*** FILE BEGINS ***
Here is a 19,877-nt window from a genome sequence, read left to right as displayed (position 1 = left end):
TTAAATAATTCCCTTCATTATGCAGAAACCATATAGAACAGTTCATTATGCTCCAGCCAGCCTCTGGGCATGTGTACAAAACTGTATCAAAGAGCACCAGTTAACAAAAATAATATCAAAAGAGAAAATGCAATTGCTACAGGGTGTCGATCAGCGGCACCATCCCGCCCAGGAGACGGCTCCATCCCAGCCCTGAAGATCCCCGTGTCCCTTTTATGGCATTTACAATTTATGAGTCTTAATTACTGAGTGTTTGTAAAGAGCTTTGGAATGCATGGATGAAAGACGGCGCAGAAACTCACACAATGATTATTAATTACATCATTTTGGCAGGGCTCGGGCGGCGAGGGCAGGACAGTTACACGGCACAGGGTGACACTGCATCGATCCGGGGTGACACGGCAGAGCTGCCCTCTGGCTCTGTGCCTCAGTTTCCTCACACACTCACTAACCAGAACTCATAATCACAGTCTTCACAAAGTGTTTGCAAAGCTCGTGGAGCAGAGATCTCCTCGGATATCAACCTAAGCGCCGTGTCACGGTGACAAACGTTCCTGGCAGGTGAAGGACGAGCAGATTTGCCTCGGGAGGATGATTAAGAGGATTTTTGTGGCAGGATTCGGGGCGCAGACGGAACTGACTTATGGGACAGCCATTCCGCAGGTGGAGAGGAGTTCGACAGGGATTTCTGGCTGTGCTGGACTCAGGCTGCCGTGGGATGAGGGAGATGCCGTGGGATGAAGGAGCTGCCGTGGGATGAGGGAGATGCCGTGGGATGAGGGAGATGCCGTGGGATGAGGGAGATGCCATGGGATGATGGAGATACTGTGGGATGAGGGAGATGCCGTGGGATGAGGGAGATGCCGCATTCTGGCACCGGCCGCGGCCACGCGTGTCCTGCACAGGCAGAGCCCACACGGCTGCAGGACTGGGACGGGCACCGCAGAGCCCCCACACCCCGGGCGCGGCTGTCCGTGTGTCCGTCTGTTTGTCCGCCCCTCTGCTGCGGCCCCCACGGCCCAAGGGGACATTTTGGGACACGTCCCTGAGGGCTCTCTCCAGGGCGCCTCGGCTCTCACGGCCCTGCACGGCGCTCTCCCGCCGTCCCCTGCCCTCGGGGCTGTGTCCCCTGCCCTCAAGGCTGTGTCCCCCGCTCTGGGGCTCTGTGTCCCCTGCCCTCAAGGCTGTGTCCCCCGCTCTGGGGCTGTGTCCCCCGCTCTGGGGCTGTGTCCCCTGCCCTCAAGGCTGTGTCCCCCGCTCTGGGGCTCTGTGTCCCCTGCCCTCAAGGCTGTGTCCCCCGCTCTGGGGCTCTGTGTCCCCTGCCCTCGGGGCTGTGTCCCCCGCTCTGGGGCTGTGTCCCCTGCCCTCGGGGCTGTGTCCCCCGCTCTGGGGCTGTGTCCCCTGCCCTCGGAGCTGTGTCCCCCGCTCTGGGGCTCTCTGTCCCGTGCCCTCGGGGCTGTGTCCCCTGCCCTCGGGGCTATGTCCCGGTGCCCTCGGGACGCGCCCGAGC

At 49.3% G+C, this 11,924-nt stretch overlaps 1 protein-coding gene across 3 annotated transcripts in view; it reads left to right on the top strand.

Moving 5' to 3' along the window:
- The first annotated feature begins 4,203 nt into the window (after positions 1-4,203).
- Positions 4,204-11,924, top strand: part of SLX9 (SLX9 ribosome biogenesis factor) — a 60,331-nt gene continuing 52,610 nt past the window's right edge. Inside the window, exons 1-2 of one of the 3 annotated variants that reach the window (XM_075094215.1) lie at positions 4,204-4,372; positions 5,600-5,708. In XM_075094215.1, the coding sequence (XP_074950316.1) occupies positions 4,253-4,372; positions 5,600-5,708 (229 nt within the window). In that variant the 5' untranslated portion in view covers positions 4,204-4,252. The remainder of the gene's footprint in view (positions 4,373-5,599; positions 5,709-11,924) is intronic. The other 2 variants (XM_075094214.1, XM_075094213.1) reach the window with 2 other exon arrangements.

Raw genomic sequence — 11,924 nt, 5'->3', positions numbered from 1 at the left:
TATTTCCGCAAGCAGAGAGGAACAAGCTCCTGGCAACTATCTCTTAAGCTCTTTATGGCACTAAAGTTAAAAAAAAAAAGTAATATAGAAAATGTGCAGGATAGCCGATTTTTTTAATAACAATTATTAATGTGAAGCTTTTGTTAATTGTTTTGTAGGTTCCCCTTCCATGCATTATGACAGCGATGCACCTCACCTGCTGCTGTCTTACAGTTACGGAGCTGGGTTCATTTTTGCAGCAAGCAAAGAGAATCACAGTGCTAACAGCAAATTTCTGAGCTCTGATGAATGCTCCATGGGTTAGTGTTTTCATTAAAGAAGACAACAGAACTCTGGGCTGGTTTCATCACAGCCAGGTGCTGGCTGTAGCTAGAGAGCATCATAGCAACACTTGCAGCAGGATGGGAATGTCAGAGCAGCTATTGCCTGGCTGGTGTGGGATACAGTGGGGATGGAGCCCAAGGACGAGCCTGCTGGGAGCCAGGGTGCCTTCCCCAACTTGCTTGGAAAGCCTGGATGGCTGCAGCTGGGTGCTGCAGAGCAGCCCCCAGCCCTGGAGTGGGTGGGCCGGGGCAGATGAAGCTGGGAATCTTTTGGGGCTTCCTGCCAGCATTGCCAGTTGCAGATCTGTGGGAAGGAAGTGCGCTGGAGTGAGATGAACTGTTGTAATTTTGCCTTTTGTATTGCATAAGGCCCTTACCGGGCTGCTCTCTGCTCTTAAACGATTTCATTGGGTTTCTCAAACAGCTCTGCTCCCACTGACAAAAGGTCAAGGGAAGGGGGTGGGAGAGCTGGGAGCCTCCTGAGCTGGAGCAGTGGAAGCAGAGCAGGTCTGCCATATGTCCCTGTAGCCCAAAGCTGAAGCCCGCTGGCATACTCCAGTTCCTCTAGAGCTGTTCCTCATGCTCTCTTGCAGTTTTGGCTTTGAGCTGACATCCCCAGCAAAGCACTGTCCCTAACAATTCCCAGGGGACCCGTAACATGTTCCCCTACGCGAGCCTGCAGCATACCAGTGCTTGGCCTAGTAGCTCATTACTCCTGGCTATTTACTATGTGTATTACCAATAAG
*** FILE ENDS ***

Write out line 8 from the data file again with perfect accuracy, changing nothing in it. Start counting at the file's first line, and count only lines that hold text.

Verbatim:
TATTTCCGCAAGCAGAGAGGAACAAGCTCCTGGCAACTATCTCTTAAGCTCTTTATGGCACTAAAGTTAAAAAAAAAAAGTAATATAGAAAATGTGCAGGATAGCCGATTTTTTTAATAACAATTATTAATGTGAAGCTTTTGTTAATTGTTTTGTAGGTTCCCCTTCCATGCATTATGACAGCGATGCACCTCACCTGCTGCTGTCTTACAGTTACGGAGCTGGGTTCATTTTTGCAGCAAGCAAAGAGAATCACAGTGCTAACAGCAAATTTCTGAGCTCTGATGAATGCTCCATGGGTTAGTGTTTTCATTAAAGAAGACAACAGAACTCTGGGCTGGTTTCATCACAGCCAGGTGCTGGCTGTAGCTAGAGAGCATCATAGCAACACTTGCAGCAGGATGGGAATGTCAGAGCAGCTATTGCCTGGCTGGTGTGGGATACAGTGGGGATGGAGCCCAAGGACGAGCCTGCTGGGAGCCAGGGTGCCTTCCCCAACTTGCTTGGAAAGCCTGGATGGCTGCAGCTGGGTGCTGCAGAGCAGCCCCCAGCCCTGGAGTGGGTGGGCCGGGGCAGATGAAGCTGGGAATCTTTTGGGGCTTCCTGCCAGCATTGCCAGTTGCAGATCTGTGGGAAGGAAGTGCGCTGGAGTGAGATGAACTGTTGTAATTTTGCCTTTTGTATTGCATAAGGCCCTTACCGGGCTGCTCTCTGCTCTTAAACGATTTCATTGGGTTTCTCAAACAGCTCTGCTCCCACTGACAAAAGGTCAAGGGAAGGGGGTGGGAGAGCTGGGAGCCTCCTGAGCTGGAGCAGTGGAAGCAGAGCAGGTCTGCCATATGTCCCTGTAGCCCAAAGCTGAAGCCCGCTGGCATACTCCAGTTCCTCTAGAGCTGTTCCTCATGCTCTCTTGCAGTTTTGGCTTTGAGCTGACATCCCCAGCAAAGCACTGTCCCTAACAATTCCCAGGGGACCCGTAACATGTTCCCCTACGCGAGCCTGCAGCATACCAGTGCTTGGCCTAGTAGCTCATTACTCCTGGCTATTTACTATGTGTATTACCAATAAG